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Eva Hesse (American, born Germany. 1936–1970)

About this artist

Source: Oxford University Press

American sculptor and painter of German birth. She arrived in New York in 1939. From 1954 to 1957 she studied at Cooper Union in New York and in 1959 at Yale University School of Art in New Haven, CT, under Josef Albers. Her individual style first appeared in drawings shown in the early 1960s, for example at her first one-woman exhibition at Allan Stone Gallery in New York (1963). Hesse considered herself a painter until 1965, when, during a year in Germany, she constructed and exhibited 14 papier-mâché reliefs, with cord-wrapped wires embedded, projecting or dangling from them, at the Kunsthalle, Düsseldorf; among these exhibited works was Tomorrow’s Apples (5 in White) (1965; London, Tate). Hesse’s friends included Sol LeWitt, Robert Smithson, Nancy Holt (b 1938), Mel Bochner (b 1940) and Dan Graham.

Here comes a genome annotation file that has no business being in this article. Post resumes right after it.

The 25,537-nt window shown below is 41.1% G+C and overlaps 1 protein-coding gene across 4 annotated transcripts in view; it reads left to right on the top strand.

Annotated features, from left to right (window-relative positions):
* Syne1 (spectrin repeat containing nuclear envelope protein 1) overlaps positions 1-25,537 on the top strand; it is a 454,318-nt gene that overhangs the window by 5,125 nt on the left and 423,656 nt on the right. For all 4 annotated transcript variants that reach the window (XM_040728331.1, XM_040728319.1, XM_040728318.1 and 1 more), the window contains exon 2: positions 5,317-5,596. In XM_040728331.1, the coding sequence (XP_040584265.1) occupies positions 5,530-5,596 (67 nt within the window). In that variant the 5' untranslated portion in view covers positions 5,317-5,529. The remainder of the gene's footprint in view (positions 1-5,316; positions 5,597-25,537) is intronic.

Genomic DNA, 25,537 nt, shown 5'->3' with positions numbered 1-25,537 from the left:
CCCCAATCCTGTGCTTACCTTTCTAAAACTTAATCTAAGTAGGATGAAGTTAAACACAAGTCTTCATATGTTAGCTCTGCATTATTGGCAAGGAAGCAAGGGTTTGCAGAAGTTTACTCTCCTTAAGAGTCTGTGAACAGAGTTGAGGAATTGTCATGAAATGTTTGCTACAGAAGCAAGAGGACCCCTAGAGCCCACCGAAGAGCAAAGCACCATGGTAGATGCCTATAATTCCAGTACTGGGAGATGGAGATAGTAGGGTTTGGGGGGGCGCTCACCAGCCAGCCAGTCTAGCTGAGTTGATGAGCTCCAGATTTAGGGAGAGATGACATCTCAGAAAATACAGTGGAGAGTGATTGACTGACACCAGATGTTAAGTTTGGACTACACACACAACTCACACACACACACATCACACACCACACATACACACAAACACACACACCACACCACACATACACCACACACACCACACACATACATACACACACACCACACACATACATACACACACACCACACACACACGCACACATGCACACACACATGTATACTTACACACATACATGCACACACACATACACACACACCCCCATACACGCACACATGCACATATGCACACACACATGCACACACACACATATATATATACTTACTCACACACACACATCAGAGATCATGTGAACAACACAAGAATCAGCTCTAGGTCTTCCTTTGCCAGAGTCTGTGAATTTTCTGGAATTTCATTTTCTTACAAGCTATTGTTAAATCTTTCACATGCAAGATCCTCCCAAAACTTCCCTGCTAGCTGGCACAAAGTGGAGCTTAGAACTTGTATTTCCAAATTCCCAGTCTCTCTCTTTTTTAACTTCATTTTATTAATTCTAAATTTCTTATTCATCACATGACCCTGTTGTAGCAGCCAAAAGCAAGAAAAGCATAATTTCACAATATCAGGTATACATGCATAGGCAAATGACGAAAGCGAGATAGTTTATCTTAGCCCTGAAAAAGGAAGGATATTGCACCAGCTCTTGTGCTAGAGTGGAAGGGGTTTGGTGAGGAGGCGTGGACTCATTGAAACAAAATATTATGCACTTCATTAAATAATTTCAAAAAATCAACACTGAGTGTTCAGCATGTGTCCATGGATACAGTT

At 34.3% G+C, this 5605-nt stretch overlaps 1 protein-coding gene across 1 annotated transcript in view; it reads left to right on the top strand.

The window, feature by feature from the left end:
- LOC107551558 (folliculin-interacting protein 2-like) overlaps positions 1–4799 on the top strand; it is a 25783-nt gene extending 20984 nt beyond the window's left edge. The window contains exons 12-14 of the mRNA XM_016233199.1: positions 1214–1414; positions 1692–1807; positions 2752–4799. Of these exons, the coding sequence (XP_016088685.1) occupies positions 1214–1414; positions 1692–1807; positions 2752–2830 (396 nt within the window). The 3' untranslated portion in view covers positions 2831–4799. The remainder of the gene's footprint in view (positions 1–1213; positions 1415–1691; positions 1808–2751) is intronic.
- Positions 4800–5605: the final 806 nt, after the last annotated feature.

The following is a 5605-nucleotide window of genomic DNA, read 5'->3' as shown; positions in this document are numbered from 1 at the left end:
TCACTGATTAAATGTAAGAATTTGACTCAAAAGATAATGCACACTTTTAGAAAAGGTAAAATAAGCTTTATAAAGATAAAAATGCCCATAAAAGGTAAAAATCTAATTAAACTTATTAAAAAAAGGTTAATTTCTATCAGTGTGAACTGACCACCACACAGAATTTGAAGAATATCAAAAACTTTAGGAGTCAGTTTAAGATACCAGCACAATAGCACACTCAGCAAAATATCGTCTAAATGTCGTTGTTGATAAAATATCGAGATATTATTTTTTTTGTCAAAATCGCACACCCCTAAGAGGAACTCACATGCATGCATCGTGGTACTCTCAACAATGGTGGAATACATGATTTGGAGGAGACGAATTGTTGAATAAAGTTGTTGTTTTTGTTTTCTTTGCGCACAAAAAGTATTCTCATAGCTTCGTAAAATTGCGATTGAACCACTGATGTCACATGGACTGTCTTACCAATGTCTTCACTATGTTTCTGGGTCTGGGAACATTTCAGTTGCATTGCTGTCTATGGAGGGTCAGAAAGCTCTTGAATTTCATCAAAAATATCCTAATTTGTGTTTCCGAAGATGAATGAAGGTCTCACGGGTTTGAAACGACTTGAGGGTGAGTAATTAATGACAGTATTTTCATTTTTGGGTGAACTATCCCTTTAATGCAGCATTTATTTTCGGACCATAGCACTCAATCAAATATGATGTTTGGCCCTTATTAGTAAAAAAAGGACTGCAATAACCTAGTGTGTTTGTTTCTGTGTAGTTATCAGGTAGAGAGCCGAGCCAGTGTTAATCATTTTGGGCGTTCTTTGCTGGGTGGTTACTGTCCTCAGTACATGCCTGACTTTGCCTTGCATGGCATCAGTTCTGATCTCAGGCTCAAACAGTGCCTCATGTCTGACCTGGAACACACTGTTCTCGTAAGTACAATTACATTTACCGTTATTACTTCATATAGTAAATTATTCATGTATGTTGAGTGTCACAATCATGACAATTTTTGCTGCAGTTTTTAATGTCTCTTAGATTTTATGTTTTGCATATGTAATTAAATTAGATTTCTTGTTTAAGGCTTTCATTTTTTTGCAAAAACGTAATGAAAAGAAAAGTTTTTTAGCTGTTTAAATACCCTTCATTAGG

In the years before her early death Hesse’s sculpture grew in scale and daring from easel-sized reliefs to Expanded Expansion (1969; New York, Guggenheim), whose latex-covered cheesecloth ‘curtains’, draped between 16 plexiglass poles (h. 3.1 m), are extendable laterally, and Right After (1969; Milwaukee, WI, A. Mus.), whose light-filled fibreglass strands are suspended irregularly in space, usually up to c. 5 m wide. Her mature sculpture abounds in contradictions: chaos and order, organic and geometric, absurd and tragic. Hesse was one of the first and most influential artists to question the austere, immobile exactitude of serial Minimalism and imbue it with a capacity to move, change and vary from the norm like a living being.

Ellen H. Johnson
From Grove Art Online

© 2009 Oxford University Press

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